- October 10, 2023
- Posted by: administrator
- Category: Credit Cards
A new Magecart card skimming campaign hijacks the 404 error pages of online retailer’s websites, hiding malicious code to steal customers’ credit card information.
This technique is one of the three variants observed by researchers of the Akamai Security Intelligence Group, with the other two concealing the code in the HTML image tag’s ‘onerror’ attribute and an image binary to make it appear as the Meta Pixel code snippet.
Akamai says the campaign focuses on Magento and WooCommerce sites, with some victims linked to renowned organizations in the food and retail sectors.
Manipulating 404 pages
All websites feature 404 error pages that are displayed to visitors when accessing a webpage that does not exist, has been moved, or has a dead/broken link.
The Magecart actors leverage the default ‘404 Not Found’ page to hide and load the malicious card-stealing code, which hasn’t been seen before in previous campaigns.
“This concealment technique is highly innovative and something we haven’t seen in previous Magecart campaigns,” reads Akamai’s report.
“The idea of manipulating the default 404 error page of a targeted website can offer Magecart actors various creative options for improved hiding and evasion.”
The skimmer loader either disguises itself as a Meta Pixel code snippet or hides within random inline scripts already present on the compromised checkout web page.
The loader initiates a fetch request to a relative path named ‘icons,’ but as this path does not exist on the website, the request results in a “404 Not Found” error.
Akamai’s investigators initially assumed the skimmer was no longer active or the Magecart group had made a configuration mistake. However, upon closer inspection, they found that the loader contained a regular expression match searching for a specific string in the returned HTML of the 404 page.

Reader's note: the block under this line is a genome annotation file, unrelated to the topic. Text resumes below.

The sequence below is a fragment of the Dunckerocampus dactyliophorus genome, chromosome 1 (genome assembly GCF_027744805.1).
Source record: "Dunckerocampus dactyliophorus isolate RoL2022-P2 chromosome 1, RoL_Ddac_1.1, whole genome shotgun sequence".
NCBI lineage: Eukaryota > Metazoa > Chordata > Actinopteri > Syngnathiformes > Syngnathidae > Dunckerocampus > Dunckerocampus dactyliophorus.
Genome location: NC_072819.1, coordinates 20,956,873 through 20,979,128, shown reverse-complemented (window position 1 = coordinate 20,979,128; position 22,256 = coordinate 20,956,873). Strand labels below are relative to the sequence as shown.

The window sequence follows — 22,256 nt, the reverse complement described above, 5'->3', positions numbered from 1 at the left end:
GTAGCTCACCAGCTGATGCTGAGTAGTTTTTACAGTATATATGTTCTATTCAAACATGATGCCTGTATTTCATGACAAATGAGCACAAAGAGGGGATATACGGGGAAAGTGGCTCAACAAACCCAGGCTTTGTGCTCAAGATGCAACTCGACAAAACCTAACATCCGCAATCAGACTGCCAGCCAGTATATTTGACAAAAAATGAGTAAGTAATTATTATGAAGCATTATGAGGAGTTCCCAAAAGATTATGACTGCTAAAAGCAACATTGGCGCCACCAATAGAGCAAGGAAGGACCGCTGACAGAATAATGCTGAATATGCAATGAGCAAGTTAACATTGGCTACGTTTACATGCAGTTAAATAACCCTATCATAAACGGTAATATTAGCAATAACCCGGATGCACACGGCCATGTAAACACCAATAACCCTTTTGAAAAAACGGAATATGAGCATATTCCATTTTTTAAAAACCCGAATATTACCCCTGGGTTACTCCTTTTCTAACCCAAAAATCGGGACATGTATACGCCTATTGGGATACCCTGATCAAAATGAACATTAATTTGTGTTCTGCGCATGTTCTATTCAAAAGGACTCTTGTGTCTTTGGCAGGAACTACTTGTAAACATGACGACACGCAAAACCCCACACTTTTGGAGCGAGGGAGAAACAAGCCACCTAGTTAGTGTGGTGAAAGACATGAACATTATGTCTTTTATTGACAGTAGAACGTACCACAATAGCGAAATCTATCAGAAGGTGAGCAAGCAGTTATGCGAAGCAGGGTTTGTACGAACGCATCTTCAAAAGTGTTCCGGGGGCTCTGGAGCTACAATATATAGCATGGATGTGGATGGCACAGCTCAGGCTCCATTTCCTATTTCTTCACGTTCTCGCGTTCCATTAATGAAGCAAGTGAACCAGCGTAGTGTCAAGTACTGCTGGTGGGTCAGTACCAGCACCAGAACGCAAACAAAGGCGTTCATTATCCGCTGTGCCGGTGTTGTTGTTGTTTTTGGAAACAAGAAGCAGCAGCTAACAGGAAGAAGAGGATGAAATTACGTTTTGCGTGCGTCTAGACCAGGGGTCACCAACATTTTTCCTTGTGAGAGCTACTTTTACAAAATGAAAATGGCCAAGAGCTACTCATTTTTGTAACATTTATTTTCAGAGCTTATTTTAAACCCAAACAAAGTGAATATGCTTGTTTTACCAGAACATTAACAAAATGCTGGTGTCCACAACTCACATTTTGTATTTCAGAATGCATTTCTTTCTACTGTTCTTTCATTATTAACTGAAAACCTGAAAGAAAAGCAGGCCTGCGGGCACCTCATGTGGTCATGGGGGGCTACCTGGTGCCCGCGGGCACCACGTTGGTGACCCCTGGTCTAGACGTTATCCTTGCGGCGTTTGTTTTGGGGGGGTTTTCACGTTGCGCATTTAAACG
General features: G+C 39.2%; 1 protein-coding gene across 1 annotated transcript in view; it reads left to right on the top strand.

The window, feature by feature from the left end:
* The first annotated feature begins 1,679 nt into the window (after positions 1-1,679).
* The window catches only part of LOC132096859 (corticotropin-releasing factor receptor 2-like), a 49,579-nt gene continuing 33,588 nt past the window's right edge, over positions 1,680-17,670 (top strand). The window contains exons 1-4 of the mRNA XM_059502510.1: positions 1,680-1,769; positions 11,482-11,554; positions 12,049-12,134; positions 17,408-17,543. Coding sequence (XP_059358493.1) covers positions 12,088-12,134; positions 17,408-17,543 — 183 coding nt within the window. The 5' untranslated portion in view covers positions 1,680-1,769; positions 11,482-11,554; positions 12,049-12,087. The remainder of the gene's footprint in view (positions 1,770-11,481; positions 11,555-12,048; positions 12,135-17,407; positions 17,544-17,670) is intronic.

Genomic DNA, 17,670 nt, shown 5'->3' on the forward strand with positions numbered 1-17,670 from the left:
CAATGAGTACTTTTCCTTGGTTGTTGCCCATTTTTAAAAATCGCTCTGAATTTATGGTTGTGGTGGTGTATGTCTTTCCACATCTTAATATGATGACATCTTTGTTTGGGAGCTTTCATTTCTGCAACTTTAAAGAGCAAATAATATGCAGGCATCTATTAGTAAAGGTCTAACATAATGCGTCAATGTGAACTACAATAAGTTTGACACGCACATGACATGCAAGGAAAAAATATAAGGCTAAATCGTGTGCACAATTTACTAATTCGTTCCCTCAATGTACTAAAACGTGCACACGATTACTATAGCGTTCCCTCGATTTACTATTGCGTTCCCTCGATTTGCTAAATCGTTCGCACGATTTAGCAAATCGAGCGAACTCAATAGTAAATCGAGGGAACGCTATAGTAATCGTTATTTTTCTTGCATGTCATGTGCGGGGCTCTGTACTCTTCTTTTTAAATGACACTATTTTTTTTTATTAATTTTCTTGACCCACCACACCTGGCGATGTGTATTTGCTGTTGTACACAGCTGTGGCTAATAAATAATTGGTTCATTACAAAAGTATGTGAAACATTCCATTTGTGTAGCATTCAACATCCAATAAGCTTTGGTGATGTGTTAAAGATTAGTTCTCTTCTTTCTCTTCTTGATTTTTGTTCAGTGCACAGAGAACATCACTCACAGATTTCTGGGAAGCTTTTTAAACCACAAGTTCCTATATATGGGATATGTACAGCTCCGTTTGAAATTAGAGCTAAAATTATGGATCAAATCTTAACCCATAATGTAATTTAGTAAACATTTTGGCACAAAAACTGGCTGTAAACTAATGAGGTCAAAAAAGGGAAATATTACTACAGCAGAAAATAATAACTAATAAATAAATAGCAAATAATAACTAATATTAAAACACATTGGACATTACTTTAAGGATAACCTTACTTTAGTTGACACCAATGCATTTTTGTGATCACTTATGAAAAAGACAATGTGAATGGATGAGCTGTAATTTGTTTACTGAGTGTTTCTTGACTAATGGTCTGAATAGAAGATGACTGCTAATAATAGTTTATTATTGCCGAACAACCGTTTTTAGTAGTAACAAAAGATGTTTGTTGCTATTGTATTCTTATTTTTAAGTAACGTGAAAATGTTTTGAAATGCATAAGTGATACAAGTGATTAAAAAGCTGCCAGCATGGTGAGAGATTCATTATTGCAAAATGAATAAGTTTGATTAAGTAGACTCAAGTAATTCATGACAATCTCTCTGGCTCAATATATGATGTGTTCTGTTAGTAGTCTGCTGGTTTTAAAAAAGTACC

“We simulated additional requests to nonexistent paths, and all of them returned the same 404 error page containing the comment with the encoded malicious code,” explains Akamai
“These checks confirm that the attacker successfully altered the default error page for the entire website and concealed the malicious code within it!”
Because the request is made to a first-party path, most security tools monitoring suspicious network requests on the checkout page would overlook it.
Stealing the data
The skimmer code displays a fake form that the website visitors are expected to fill out with sensitive details, including their credit card number, expiration date, and security code.
Once this data is entered on the bogus form, the victim gets a fake “session timeout” error.
In the background, all information is base64-encoded and sent to the attacker via an image request URL carrying the string as a query parameter.
This approach helps evade detection by network traffic monitoring tools, as the request looks like a benign image fetch event. However, decoding the base64 string reveals personal and credit card information.
The case of manipulating 404 pages highlights the evolving tactics and versatility of Magecart actors, who continually make it harder for webmaster to locate their malicious code on compromised websites and sanitize them.
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